November 3, 2011
Amazon struggles to succeed in print publishing
by Melville House
Publishers are concerned about Amazon’s latest foray into book publishing, but Laura Hazard Owen, in this enlightening article at PaidContent.Org, shows that so far Amazon has struggled to crack the print book market, and has had few print successes out of the 149 titles it has published so far. Owen found Nielsen BookScan numbers for 111 Amazon titles, and discovered that 89 had sold fewer than 1,000 print copies (BookScan records roughly 75% of sales). The two notable exceptions were (1) The Hangman’s Daughter by Oliver Potzsch, whose paperback rights were bought by Houghton Mifflin Harcourt and featured prominently at Costco, and (2) Poke the Box by Seth Godin, part of Godin’s Domino Project imprint. The success of Godin’s book is primarily a result of the Domino Project’s own efforts, which he describes as “99.7 percent independent” of Amazon. ”Most of what people think of as marketing has been done by us,” Godin says. He cites the Domino Project blog and the independent marketing company BzzAgent as primary reasons for the book’s success.
Amazon appears to be having trouble getting their titles into bookstores, with Barnes and Noble explicitly refusing to take Amazon imprint titles since they are not available for the Nook. A lack of representation for the Amazon titles also appear to be a problem. Otto Penzler, owner of The Mysterious Bookshop in New York, reports that no Amazon reps have sought to contact him about their mystery books. Though, he adds he would be ”reluctant to support them by carrying their books [because] they want me out of business, the same as every other traditional bookshop.”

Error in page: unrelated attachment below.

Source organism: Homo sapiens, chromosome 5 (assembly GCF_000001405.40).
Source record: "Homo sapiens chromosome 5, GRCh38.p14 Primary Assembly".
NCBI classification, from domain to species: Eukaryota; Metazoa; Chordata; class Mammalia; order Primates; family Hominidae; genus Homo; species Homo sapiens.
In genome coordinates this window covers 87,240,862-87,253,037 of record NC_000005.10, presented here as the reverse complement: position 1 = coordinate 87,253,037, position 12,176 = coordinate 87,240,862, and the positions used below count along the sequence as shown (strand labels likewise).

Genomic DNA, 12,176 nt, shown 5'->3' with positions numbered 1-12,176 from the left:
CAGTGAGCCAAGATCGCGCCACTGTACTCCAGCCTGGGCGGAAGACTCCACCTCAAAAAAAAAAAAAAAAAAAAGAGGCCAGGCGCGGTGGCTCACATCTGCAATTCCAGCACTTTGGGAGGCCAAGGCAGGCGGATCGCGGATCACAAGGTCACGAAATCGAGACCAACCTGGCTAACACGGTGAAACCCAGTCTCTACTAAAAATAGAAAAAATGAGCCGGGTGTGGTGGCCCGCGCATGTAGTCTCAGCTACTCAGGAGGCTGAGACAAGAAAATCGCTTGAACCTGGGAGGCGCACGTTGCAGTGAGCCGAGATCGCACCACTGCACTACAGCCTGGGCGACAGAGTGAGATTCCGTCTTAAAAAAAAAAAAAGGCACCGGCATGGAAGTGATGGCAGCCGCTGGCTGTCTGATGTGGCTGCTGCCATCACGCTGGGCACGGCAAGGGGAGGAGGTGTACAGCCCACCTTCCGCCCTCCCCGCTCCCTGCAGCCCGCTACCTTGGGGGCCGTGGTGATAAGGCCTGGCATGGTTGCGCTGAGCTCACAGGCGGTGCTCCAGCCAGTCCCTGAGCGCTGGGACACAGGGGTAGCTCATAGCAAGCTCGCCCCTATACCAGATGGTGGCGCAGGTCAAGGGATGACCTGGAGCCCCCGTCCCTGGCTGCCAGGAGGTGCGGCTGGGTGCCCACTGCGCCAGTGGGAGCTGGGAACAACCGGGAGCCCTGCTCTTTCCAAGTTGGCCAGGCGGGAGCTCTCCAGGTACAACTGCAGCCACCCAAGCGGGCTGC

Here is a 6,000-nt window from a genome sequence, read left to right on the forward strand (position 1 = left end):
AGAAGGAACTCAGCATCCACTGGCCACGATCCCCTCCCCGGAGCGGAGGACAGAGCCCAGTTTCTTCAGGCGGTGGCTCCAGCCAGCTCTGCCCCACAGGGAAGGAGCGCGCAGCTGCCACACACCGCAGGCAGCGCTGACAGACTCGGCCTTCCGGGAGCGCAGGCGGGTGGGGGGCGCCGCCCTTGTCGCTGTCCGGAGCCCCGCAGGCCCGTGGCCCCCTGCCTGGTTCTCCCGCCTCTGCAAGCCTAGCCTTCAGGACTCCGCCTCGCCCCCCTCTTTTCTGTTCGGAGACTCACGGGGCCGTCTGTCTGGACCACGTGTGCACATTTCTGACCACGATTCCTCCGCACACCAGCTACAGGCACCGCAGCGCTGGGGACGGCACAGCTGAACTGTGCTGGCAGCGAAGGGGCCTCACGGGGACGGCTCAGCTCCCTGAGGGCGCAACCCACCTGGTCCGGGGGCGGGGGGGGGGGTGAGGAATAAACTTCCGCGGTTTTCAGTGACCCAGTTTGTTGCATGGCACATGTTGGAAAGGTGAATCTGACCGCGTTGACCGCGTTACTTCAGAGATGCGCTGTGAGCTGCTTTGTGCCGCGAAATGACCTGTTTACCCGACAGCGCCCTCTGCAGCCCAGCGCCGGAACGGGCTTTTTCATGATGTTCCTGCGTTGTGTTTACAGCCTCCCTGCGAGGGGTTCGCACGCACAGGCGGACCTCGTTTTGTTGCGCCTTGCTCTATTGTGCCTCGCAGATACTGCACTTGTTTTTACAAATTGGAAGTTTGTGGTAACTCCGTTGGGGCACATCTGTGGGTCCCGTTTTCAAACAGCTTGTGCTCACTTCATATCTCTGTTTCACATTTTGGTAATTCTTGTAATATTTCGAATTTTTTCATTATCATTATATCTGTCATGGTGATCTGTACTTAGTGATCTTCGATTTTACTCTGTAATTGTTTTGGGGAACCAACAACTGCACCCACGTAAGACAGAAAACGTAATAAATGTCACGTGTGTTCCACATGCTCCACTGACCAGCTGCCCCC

None of this takes into account the Kindle sales of the titles, which may be considerable as Kindle sales figures are not reported. Using the rough yardstick of Amazon’s own Kindle bestselling list, Owen notes that 20% of the Amazon eBooks do land on the list, though these sales are driven in part by the extreme discounting of the books, which sell at an average of $2.77.
In short, while Amazon can successfully sell Kindle eBooks at discounted prices via their website, they appear to be having difficulty selling print books in most outlets, including their own website. And as Owen points out “print still makes up at least 80 percent of trade book sales” and that the single most common way for readers to learn about mid-list titles and authors is by browsing at physical bookstores.
Whether Amazon’s new publishing efforts will resolve these issues remains to be seen.